Rape victim slams state as repeat sex offender sentenced to seven life sentences

Alberto Baez Jr., 47, stands up in a Marion County courtroom after a judge sentenced him to seven life sentences.

A rape victim talked exclusively with KATU Wednesday before a judge sentenced the repeat sex offender who raped her to seven life sentences.

She said the case exposes serious problems with Oregon's sex offender registry.

"It was pure torture. He terrorized me in that room," the victim, Trisha, explained. She did not want to publicly reveal her last name.

Oregon lawmakers ordered the state's sex offender registry to be overhauled six years ago. Since then they've pushed back two deadlines for the project to be completed.

Oregon's Parole and Post-Prison Supervision Board requested a new bill that would push back the deadline again, saying the agency doesn't have enough resources to get the job done on time. It initially aimed to do away with any deadline, but it's since changed.

Trisha, meanwhile, is outraged a delay to overhauling this system is even being considered.

A KATU reporter asked her what she wanted the court to know before Alberto Baez Jr.'s sentencing in Salem.

"It was horrible," she said. "I want them to know that I want him to be punished for what he did."

A Marion County judge sentenced Baez to seven life sentences. The 47-year-old repeat sex offender was convicted of multiple counts of rape, sex abuse and encouraging child sex abuse.

Last year he was sentenced to around 40 years in prison for repeatedly beating and burning Trisha, leaving her hand scarred from abuse. Baez has pleaded not guilty to charges including unlawful sexual penetration, second-degree kidnapping, menacing and strangulation in another case involving Trisha in Lane County.

The prosecutor in the case Baez was sentenced for Wednesday says there are other victims.

"The defendant's torture and victimization of vulnerable young women has been persistent throughout his adult life," Marion County Deputy District Attorney Katie Suver wrote in a court document regarding Baez's past.

"The previous actions are showing a pattern of violence, physical, mental, emotional abuse," Trisha explained.

She said she started dating Baez in February 2016.

"He was charming and intelligent, all those things. And I stayed with him," Trisha, a mother of two girls, told a KATU reporter.

After Baez's ex-wife told Trisha he was a sex offender Trisha said she checked Oregon's public sex offender registry and he wasn't on it.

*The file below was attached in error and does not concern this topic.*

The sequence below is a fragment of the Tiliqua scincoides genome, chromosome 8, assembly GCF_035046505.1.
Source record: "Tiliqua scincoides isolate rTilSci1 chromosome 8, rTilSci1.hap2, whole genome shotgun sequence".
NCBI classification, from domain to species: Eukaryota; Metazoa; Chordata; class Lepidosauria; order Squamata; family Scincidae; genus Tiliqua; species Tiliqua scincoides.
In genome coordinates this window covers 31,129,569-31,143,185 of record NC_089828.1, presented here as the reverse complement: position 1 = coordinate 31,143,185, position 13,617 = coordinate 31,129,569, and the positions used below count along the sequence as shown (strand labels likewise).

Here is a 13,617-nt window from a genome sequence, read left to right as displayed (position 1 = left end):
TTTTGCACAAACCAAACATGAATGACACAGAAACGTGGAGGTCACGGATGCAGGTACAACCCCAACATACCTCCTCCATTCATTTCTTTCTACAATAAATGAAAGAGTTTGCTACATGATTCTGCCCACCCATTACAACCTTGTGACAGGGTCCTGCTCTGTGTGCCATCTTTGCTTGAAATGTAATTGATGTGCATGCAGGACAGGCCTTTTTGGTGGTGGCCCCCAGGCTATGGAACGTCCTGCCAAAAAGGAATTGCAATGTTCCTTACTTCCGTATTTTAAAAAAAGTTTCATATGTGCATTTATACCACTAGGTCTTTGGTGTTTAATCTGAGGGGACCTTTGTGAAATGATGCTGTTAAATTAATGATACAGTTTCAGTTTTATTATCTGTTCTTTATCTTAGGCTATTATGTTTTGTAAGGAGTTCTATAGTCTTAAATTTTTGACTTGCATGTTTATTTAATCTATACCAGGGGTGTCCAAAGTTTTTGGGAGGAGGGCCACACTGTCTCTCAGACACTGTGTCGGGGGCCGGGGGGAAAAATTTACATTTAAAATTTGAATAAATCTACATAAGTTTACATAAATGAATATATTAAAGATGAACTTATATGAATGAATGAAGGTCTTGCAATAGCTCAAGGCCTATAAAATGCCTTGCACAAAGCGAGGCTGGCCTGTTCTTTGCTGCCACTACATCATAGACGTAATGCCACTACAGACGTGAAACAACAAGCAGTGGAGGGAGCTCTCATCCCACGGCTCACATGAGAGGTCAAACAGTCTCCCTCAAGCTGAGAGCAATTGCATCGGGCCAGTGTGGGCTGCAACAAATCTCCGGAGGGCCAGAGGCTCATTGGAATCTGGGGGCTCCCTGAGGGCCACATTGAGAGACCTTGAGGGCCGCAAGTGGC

What Trisha didn't know is Baez, who the state's parole board labeled a predator, was convicted of second-degree sex abuse in 1994 and third-degree rape in 2008.

He was put on the public sex offender website in 2010 but taken off the next year.

In June 2016, as part of the state parole board's re-classification effort, it put Baez back on the public website. But by then Trisha said it was too late.

"There's many times where he choked me out to unconsciousness and he would rape me and he made me reenact a past rape," she explained. "He would drug me. He would choke me out. He would physically abuse me. And it just got to that place where I was so beaten and broken down that I did whatever he told me to do. And sometimes it was unwilling."

Oregon's parole board is now reclassifying sex offenders into a three-level system that lawmakers ordered in 2013. As part of the effort, many predators like Baez are already supposed to be re-classified as level three, the most likely to re-offend, and put on the public website.

The project is supposed to be done by Dec. 1, 2022 but the new bill would push the deadline back to Dec. 1, 2026. The measure, House Bill 2045, was passed by the state House of Representatives last month and has since been referred to the state Senate Judiciary Committee.

Trisha hopes it doesn't pass.

"I feel like it's unjust," she said. "I just hope that they can keep the registry up to date so nobody else has to go through what I went through."

Oregon is home to the most sex offenders per capita in the U.S. The National Center for Missing and Exploited Children says there are currently 679 sex offenders per every 100,000 people in the state. The group says the national average is 274 per 100,000.

Due to complex legal requirements Oregon’s public sex offender website currently only lists about 2.4 percent of the state’s nearly 31,000 registered sex offenders, a percentage that's far below neighboring states.

In testimony before Oregon's House Judiciary Committee, the parole board said as of February its seven assessment specialists had only reclassified 4,585 of the state's sex offenders into a level.

"In order to meet the deadline, the board would need to hire additional 30 staff at a cost of approximately $11,081,466," the board said in a document shown to legislators. "This does not include office space and equipment. In addition, with a tight labor market, it would be difficult to fill 30 positions."

Oregon State Police said as of February 918 sex offenders designated as predatory had not yet been classified into a risk level and were not posted on the public website.



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